Houston, we have a problem. Upper Deck has just announced another World of Warcraft gaming franchise: World of Warcraft Minis.
We haven't been into many other mini games. In general we enjoy collectable games partially for its library of binders filled with cards neatly tucked away on our bookshelves. Figurines.. can be a bit messy; amassing on the floor of our closet in droves. And that's compounded by the fac that we all live in a city so space is at a premium. But if the WoW Minis game follows suit with the level of quality and fun of the WoW TCG franchise, then we just might have clean house, get rid of our DVD collection, and make room for a new obsession come Fall 2008.
With Wow Minis product announcement Upper Deck has also launched WoWMinis.com, a website which currently hosts some preliminary details of what will be included in the game. It seems that Terrain will vary and play a role, and we're sure this will affect positional combat as players scramble to guard clothies with armored tanks slugging it out in 1v1. Raids will also be part of the deal, though no details yet on how many or what sort of raids from the WoW MMORPG will appear in the set.
" Each premium pre-painted miniature will showcase a detailed version of an iconic World of Warcraft character and be mounted on a uniquely engineered removable base, allowing each figure to serve as both a game piece and a collectible. In the spirit of the action and adventure of the MMO, the World of Warcraft Miniatures Game will offer standalone raid and dungeon scenarios, letting players battle either individually or cooperatively against other teams of players or the game itself.
UDE will also launch a robust Organized Play structure for the new World of Warcraft® Miniatures Game, including everything from hobby and in-store tournament programs to Darkmoon Faire events and National and World Championship tournaments."
The WoWMinis.com website also makes special note to check back in for more details of the detachable bases that the models will be built on, which will sport some sort of announced feature. It seems that each figure - er mini - has the same exact foot stance, so perhaps these, too, will be interchangeable across all figures. Perhaps some bases themselves will be collectable and offer some sort of buff?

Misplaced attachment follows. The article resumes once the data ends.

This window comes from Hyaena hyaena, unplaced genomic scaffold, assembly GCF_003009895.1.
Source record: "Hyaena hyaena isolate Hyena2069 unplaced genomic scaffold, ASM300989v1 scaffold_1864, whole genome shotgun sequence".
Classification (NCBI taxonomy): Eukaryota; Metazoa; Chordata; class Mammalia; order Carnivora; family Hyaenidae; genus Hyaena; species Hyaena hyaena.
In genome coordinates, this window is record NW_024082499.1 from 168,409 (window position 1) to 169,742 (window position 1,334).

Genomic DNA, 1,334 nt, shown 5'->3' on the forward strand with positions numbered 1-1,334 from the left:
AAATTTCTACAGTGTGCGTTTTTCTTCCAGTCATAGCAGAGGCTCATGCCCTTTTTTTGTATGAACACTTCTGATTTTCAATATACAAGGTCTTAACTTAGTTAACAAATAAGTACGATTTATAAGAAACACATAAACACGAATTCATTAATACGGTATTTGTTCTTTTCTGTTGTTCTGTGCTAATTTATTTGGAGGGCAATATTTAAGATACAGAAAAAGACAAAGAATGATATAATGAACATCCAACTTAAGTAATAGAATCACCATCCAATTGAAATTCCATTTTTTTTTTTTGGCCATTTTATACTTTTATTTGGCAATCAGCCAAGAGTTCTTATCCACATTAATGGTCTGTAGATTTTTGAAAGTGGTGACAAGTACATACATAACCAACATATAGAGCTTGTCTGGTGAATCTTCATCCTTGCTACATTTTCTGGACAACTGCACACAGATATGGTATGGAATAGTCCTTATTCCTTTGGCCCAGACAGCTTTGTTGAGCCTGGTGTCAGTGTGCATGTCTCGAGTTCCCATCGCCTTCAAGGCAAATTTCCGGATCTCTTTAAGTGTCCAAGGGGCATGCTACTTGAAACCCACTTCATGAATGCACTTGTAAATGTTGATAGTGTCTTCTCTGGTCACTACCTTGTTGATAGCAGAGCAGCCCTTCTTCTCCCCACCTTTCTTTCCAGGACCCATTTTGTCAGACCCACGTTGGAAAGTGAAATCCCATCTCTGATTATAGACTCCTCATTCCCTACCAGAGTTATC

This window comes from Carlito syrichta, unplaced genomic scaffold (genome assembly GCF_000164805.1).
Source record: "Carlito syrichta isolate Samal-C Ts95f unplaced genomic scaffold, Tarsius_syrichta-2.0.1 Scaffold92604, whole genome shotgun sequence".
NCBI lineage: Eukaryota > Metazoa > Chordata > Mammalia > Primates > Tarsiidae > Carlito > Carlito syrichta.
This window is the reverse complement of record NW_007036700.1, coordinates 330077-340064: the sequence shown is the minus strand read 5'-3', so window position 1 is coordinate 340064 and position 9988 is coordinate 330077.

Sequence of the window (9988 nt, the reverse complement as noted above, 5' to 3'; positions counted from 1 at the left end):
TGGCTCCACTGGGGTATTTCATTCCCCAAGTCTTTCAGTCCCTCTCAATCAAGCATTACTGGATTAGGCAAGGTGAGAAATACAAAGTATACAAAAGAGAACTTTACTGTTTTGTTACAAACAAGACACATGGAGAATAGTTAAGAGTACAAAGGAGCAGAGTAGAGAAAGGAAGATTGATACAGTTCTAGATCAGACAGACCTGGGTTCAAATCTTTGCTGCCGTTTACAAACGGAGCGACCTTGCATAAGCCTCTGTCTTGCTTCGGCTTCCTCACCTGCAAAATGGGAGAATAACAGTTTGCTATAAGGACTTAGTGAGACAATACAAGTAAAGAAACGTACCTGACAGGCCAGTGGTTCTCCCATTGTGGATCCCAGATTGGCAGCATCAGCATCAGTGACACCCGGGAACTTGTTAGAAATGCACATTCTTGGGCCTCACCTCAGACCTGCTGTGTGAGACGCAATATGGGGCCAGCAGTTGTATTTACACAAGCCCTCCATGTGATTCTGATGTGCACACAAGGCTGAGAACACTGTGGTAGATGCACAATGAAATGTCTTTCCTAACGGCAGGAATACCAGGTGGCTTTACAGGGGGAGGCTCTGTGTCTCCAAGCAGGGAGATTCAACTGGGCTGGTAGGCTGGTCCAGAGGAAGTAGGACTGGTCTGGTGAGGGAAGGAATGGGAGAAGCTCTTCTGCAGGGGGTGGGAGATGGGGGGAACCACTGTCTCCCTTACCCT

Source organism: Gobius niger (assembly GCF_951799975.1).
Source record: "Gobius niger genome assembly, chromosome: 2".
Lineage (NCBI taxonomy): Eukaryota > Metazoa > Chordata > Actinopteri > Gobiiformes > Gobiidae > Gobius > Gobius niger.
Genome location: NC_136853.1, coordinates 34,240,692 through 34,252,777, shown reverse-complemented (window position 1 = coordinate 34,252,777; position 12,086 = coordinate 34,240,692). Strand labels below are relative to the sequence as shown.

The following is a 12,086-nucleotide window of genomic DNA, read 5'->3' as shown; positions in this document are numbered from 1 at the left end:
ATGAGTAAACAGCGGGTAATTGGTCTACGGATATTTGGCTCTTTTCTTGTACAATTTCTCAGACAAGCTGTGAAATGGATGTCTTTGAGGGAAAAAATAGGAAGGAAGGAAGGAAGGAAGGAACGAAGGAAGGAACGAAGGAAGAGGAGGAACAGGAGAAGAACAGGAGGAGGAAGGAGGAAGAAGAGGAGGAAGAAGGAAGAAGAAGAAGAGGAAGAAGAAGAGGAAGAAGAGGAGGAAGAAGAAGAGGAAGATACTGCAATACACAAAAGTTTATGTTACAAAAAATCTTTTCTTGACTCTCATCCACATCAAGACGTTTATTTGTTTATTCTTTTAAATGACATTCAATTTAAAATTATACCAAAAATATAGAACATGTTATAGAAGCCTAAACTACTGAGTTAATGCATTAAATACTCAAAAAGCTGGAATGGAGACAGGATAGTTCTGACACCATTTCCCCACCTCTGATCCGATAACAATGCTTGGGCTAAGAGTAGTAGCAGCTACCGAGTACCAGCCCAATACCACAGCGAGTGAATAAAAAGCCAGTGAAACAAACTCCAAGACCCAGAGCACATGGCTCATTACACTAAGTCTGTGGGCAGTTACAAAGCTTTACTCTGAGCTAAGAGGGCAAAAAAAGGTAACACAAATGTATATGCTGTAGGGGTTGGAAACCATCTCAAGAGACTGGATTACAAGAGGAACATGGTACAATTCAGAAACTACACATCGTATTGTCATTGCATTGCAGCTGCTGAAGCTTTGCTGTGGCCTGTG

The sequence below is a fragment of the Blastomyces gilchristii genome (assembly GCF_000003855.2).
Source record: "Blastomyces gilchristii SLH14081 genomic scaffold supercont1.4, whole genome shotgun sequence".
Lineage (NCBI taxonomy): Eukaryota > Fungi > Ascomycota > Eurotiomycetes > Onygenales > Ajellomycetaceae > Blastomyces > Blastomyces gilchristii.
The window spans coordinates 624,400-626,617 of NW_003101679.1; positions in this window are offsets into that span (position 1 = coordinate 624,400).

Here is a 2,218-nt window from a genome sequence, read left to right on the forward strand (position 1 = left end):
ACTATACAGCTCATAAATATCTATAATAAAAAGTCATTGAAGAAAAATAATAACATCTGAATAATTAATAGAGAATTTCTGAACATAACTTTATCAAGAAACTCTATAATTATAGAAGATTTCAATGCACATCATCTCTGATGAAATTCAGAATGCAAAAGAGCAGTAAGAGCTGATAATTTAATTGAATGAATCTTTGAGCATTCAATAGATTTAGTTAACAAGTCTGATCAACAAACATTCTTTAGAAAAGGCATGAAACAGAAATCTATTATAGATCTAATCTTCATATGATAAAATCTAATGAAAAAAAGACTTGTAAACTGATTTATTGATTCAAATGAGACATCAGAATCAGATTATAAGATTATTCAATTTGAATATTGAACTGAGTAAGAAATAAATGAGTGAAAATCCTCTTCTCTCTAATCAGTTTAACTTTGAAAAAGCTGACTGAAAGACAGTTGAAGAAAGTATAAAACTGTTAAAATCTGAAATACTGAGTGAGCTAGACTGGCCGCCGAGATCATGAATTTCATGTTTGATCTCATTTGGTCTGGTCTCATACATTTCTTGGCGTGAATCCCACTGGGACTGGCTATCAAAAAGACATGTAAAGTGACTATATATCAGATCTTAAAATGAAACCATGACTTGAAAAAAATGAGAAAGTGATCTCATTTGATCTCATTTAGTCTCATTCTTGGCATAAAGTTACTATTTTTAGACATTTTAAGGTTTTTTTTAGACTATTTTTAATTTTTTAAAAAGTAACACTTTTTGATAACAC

We'll let you know as soon as we find out more as the World of Warcraft Minis game marches toward release this fall.
Ah, yes, the classic game of world domination is getting a sweet facelift coming soon to a table near you. The goal over the overhaul: eradicate those Risk sessions that drone on for hours and hours as two armies march in a hypnotic waves of ebb and flow of continental conquest. In Risk: Black Ops players will be provided a common pool of goal cards dealt from to operations deck, like to take and hold one of the new Capital spaces littered throughout the map. Once a player has three goals the game ends.
Yes, Risk now has dynamic goals and an end game. Heck yeah.
"Objectives are missions varying in difficulty, from Minor Objectives like "Control Europe" to Major Objectives like "Take Over Ten Territories in One Turn". There are twelve in all, although in a given game, you only play with eight randomly selected ones (four Major and four Minor).
Each Objective also offers a randomly drawn Reward for its completion, which varies in value depending on the Objective's difficulty. Minor Rewards (for the Minor Objectives) bestow benefits like additional troop maneuvers or guaranteed cards, while Major Rewards (guess which ones those are for) offer juicy bonuses like an extra die for attack or defense."
Due out later this week Culdcept Saga for the Xbox360 mixes a 400-card set Trading Card game with a turn-based board game with Monopoly undertones. We've been totally addicted to the demo on Xbox live all week since downloading the demo, and we can see how this game will make a great translation to the multiplayer. Not only is there a relatively deep gaming aspect, but the ability to ante and win cards online is.. well it's awesome really.
The movie above is a developer walk-through of one of the levels that you should really take a gander it. Sure, it doesn't seem all that exciting to watch, but playing the game is quite the experience. If you're into casual games and TCGs, and have a bunch of friends on Xbox Live, Culdcept S. seems like just the gift to get us through that dry spot between Christmas and Spring.